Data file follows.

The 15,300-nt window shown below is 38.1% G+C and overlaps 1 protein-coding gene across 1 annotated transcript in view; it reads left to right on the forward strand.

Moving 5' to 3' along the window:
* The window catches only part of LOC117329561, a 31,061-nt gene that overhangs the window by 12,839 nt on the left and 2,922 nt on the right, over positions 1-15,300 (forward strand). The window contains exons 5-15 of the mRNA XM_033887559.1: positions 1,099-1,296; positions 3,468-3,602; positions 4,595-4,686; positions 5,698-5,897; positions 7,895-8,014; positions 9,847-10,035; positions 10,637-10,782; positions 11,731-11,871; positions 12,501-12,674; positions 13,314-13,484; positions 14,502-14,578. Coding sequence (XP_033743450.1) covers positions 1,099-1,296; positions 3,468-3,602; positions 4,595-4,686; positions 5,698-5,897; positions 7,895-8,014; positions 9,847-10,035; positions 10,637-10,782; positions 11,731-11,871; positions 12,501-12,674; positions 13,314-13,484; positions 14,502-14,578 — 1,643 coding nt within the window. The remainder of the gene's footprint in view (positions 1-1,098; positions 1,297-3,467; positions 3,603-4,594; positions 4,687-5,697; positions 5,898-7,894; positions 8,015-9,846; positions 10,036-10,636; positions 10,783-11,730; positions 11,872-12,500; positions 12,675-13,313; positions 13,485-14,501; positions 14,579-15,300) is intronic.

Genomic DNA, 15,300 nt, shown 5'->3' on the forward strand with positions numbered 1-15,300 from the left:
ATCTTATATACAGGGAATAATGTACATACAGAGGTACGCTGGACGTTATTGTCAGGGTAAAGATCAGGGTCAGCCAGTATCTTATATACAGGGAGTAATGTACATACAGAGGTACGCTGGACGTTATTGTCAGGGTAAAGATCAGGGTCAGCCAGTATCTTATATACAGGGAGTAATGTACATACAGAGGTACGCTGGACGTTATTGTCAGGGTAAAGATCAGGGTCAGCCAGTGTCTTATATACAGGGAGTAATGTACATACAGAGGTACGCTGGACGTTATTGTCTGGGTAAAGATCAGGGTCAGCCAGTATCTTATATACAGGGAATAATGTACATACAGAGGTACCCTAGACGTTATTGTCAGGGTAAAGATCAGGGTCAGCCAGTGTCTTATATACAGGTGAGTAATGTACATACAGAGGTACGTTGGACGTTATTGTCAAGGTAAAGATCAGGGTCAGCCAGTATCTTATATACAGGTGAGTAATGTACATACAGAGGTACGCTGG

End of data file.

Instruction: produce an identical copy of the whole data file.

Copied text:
The 15,300-nt window shown below is 38.1% G+C and overlaps 1 protein-coding gene across 1 annotated transcript in view; it reads left to right on the forward strand.

Moving 5' to 3' along the window:
* The window catches only part of LOC117329561, a 31,061-nt gene that overhangs the window by 12,839 nt on the left and 2,922 nt on the right, over positions 1-15,300 (forward strand). The window contains exons 5-15 of the mRNA XM_033887559.1: positions 1,099-1,296; positions 3,468-3,602; positions 4,595-4,686; positions 5,698-5,897; positions 7,895-8,014; positions 9,847-10,035; positions 10,637-10,782; positions 11,731-11,871; positions 12,501-12,674; positions 13,314-13,484; positions 14,502-14,578. Coding sequence (XP_033743450.1) covers positions 1,099-1,296; positions 3,468-3,602; positions 4,595-4,686; positions 5,698-5,897; positions 7,895-8,014; positions 9,847-10,035; positions 10,637-10,782; positions 11,731-11,871; positions 12,501-12,674; positions 13,314-13,484; positions 14,502-14,578 — 1,643 coding nt within the window. The remainder of the gene's footprint in view (positions 1-1,098; positions 1,297-3,467; positions 3,603-4,594; positions 4,687-5,697; positions 5,898-7,894; positions 8,015-9,846; positions 10,036-10,636; positions 10,783-11,730; positions 11,872-12,500; positions 12,675-13,313; positions 13,485-14,501; positions 14,579-15,300) is intronic.

Genomic DNA, 15,300 nt, shown 5'->3' on the forward strand with positions numbered 1-15,300 from the left:
ATCTTATATACAGGGAATAATGTACATACAGAGGTACGCTGGACGTTATTGTCAGGGTAAAGATCAGGGTCAGCCAGTATCTTATATACAGGGAGTAATGTACATACAGAGGTACGCTGGACGTTATTGTCAGGGTAAAGATCAGGGTCAGCCAGTATCTTATATACAGGGAGTAATGTACATACAGAGGTACGCTGGACGTTATTGTCAGGGTAAAGATCAGGGTCAGCCAGTGTCTTATATACAGGGAGTAATGTACATACAGAGGTACGCTGGACGTTATTGTCTGGGTAAAGATCAGGGTCAGCCAGTATCTTATATACAGGGAATAATGTACATACAGAGGTACCCTAGACGTTATTGTCAGGGTAAAGATCAGGGTCAGCCAGTGTCTTATATACAGGTGAGTAATGTACATACAGAGGTACGTTGGACGTTATTGTCAAGGTAAAGATCAGGGTCAGCCAGTATCTTATATACAGGTGAGTAATGTACATACAGAGGTACGCTGG